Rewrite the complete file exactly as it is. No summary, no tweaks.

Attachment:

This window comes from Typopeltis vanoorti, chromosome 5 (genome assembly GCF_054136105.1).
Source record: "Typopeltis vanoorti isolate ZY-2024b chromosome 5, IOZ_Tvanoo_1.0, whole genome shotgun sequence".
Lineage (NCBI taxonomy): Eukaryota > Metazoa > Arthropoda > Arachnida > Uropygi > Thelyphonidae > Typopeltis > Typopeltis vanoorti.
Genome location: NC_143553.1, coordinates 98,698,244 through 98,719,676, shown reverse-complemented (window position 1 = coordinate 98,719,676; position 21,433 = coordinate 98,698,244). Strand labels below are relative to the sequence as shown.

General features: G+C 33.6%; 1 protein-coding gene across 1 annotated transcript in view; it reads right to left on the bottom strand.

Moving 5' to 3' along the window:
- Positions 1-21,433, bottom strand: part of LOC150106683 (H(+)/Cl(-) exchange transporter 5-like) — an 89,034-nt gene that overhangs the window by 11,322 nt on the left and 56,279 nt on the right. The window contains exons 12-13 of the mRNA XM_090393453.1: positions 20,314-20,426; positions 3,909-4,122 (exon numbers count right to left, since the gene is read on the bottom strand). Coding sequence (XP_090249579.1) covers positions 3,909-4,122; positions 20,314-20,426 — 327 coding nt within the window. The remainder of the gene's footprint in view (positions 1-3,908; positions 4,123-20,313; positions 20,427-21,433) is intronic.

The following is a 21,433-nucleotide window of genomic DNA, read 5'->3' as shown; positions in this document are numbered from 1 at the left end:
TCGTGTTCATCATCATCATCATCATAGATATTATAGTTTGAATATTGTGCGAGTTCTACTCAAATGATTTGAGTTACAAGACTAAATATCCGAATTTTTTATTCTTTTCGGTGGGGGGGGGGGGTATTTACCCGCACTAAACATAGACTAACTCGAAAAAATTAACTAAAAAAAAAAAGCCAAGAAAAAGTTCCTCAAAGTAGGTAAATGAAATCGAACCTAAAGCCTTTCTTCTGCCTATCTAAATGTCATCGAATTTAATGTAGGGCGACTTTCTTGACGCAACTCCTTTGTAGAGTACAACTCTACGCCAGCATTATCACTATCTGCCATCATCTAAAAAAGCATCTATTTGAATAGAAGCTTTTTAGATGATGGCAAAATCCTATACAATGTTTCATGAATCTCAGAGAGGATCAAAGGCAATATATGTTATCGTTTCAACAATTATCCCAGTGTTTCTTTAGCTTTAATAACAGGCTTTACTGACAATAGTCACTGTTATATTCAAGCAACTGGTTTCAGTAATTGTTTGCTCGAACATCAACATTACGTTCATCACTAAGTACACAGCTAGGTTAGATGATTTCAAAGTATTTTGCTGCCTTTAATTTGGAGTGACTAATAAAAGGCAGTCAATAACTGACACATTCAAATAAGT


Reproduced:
This window comes from Typopeltis vanoorti, chromosome 5 (genome assembly GCF_054136105.1).
Source record: "Typopeltis vanoorti isolate ZY-2024b chromosome 5, IOZ_Tvanoo_1.0, whole genome shotgun sequence".
Lineage (NCBI taxonomy): Eukaryota > Metazoa > Arthropoda > Arachnida > Uropygi > Thelyphonidae > Typopeltis > Typopeltis vanoorti.
Genome location: NC_143553.1, coordinates 98,698,244 through 98,719,676, shown reverse-complemented (window position 1 = coordinate 98,719,676; position 21,433 = coordinate 98,698,244). Strand labels below are relative to the sequence as shown.

General features: G+C 33.6%; 1 protein-coding gene across 1 annotated transcript in view; it reads right to left on the bottom strand.

Moving 5' to 3' along the window:
- Positions 1-21,433, bottom strand: part of LOC150106683 (H(+)/Cl(-) exchange transporter 5-like) — an 89,034-nt gene that overhangs the window by 11,322 nt on the left and 56,279 nt on the right. The window contains exons 12-13 of the mRNA XM_090393453.1: positions 20,314-20,426; positions 3,909-4,122 (exon numbers count right to left, since the gene is read on the bottom strand). Coding sequence (XP_090249579.1) covers positions 3,909-4,122; positions 20,314-20,426 — 327 coding nt within the window. The remainder of the gene's footprint in view (positions 1-3,908; positions 4,123-20,313; positions 20,427-21,433) is intronic.

The following is a 21,433-nucleotide window of genomic DNA, read 5'->3' as shown; positions in this document are numbered from 1 at the left end:
TCGTGTTCATCATCATCATCATCATAGATATTATAGTTTGAATATTGTGCGAGTTCTACTCAAATGATTTGAGTTACAAGACTAAATATCCGAATTTTTTATTCTTTTCGGTGGGGGGGGGGGGTATTTACCCGCACTAAACATAGACTAACTCGAAAAAATTAACTAAAAAAAAAAAGCCAAGAAAAAGTTCCTCAAAGTAGGTAAATGAAATCGAACCTAAAGCCTTTCTTCTGCCTATCTAAATGTCATCGAATTTAATGTAGGGCGACTTTCTTGACGCAACTCCTTTGTAGAGTACAACTCTACGCCAGCATTATCACTATCTGCCATCATCTAAAAAAGCATCTATTTGAATAGAAGCTTTTTAGATGATGGCAAAATCCTATACAATGTTTCATGAATCTCAGAGAGGATCAAAGGCAATATATGTTATCGTTTCAACAATTATCCCAGTGTTTCTTTAGCTTTAATAACAGGCTTTACTGACAATAGTCACTGTTATATTCAAGCAACTGGTTTCAGTAATTGTTTGCTCGAACATCAACATTACGTTCATCACTAAGTACACAGCTAGGTTAGATGATTTCAAAGTATTTTGCTGCCTTTAATTTGGAGTGACTAATAAAAGGCAGTCAATAACTGACACATTCAAATAAGT